MP with committee clout

Andrew Tyrie Image copyright HoC

If there is any one MP who has dramatised the increased clout of the Commons select committee system, it is Andrew Tyrie - who announced today he is quitting Parliament at the election.

A flinty, austere, exacting figure, Tyrie has been chair of both the Treasury select committee since 2010, but probably reached the zenith of his influence leading the Parliamentary Commission on Banking Standards, which helped shape the post financial crisis framework for the banking system, pushing the government rather further than it wanted to go, in the process.

Set up in 2012, in the wake of the LIBOR interest-rate-fixing scandal, the Commission yomped through a prodigious amount of policy work at a gruelling pace.

Its vast reports had huge leverage over the post-crisis banking legislation, not least because the authors sat in both the Lords and Commons - and those in the Lords, including the former Chancellor Lord Lawson, and the Archbishop of Canterbury, Justin Welby, were influential voices in debates on banking legislation, at a time when those issues were politically radioactive

By the end of its life, relations on the Commission had frayed to the point that members were briefing against each other in pretty venomous terms.

Despite that, the exercise was so influential that it may be a long time before another government creates such an effective whip for its own back - and ministers certainly did not fancy setting up a second Parliamentary Commission, this time to review the future of the Civil Service, and the proposal was eventually fought to a standstill.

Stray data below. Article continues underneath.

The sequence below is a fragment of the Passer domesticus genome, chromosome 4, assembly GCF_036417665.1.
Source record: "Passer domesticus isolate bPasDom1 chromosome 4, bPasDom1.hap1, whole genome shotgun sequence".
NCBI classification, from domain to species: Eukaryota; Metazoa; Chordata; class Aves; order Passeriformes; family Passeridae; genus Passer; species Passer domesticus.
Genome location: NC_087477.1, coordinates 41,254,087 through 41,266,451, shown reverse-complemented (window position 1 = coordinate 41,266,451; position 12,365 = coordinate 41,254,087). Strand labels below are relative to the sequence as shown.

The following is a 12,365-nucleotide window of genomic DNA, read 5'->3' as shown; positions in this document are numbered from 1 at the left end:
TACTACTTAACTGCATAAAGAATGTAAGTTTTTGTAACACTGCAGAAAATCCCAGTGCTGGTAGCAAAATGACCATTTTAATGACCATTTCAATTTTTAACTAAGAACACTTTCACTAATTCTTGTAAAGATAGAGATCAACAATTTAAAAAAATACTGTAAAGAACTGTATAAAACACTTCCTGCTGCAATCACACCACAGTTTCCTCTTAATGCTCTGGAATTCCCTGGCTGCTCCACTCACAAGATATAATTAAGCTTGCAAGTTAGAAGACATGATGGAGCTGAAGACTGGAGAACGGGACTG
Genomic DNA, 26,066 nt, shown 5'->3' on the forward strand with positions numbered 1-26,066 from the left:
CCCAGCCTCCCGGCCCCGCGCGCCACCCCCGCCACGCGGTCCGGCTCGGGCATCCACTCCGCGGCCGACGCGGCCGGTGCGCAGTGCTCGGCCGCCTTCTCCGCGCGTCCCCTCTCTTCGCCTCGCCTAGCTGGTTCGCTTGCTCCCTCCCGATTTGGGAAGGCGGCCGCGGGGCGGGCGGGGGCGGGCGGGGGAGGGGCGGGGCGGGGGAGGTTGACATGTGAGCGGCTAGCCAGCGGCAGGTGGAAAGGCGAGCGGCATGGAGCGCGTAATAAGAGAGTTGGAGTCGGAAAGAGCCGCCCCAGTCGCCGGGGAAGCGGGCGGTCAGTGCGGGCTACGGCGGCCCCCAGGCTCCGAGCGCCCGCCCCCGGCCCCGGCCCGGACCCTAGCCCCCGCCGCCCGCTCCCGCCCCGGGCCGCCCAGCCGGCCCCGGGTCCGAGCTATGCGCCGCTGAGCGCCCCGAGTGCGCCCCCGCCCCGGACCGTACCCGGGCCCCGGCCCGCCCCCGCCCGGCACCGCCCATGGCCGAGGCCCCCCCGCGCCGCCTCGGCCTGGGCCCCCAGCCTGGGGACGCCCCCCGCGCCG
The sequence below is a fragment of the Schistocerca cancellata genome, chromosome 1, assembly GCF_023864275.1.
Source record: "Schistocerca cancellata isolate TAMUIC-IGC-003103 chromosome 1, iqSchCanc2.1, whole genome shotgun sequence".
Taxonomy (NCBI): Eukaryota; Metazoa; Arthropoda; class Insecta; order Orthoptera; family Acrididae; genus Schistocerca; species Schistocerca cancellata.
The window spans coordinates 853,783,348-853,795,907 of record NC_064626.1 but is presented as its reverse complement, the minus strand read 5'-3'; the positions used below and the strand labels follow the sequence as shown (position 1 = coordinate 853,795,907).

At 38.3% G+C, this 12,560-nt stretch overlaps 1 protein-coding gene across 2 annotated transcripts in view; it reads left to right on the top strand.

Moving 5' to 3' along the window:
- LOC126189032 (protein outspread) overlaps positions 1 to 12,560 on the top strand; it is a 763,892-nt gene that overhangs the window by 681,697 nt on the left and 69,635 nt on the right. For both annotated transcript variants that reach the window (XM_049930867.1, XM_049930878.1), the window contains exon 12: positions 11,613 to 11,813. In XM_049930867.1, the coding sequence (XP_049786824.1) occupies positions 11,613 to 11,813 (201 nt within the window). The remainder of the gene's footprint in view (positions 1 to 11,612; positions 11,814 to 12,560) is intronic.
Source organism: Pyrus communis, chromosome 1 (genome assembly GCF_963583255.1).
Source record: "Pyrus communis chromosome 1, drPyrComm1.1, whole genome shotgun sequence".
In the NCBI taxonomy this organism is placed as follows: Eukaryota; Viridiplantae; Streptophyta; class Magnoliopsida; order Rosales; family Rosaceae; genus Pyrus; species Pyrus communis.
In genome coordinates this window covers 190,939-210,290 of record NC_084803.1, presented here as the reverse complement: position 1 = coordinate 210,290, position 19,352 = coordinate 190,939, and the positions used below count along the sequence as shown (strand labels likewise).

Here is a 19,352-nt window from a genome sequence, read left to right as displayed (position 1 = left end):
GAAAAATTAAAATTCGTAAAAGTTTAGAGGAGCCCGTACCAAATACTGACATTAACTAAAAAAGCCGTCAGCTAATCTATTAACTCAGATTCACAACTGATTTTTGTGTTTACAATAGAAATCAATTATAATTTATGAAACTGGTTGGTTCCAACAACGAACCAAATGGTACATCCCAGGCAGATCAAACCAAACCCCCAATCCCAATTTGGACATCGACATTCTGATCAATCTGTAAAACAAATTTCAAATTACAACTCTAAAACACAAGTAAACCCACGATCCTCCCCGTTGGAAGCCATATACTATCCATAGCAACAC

Legacy of stronger committees

It is no coincidence that Tyrie's statement announcing his departure noted that "stronger committees now demand better explanations for the decisions made by ministers, regulators, and quangos than hitherto."

And as chair of the super-committee of select committee chairs, the Commons Liaison Committee, he worked hard to underpin the new status and powers of the select committee system.

He also tried to bring in a more exacting interrogation of the prime minister in the Liaison Committee's termly hearings with the PM, once provoking an exasperated David Cameron to shoot back at him: "You don't know what you're talking about" - as he probed the UK's involvement in the Syrian civil war.

In a similar vein, Tyrie also led the all party parliamentary group on Rendition, which pursued evidence of UK complicity in the Bush administration's seizure of terrorist suspects.

Never a minister, and only briefly a shadow minister, Tyrie arguably made his biggest mark on political history as a special advisor to Chancellor Norman Lamont - he had been drafted in on a temporary basis to help out at the Treasury, in the early months of John Major's premiership, and one of his final task was to recommend a successor.

And his choice, on the basis that what was needed was less a policy advisor and more a spin doctor, was a bright young chap named David Cameron.

The rest is history.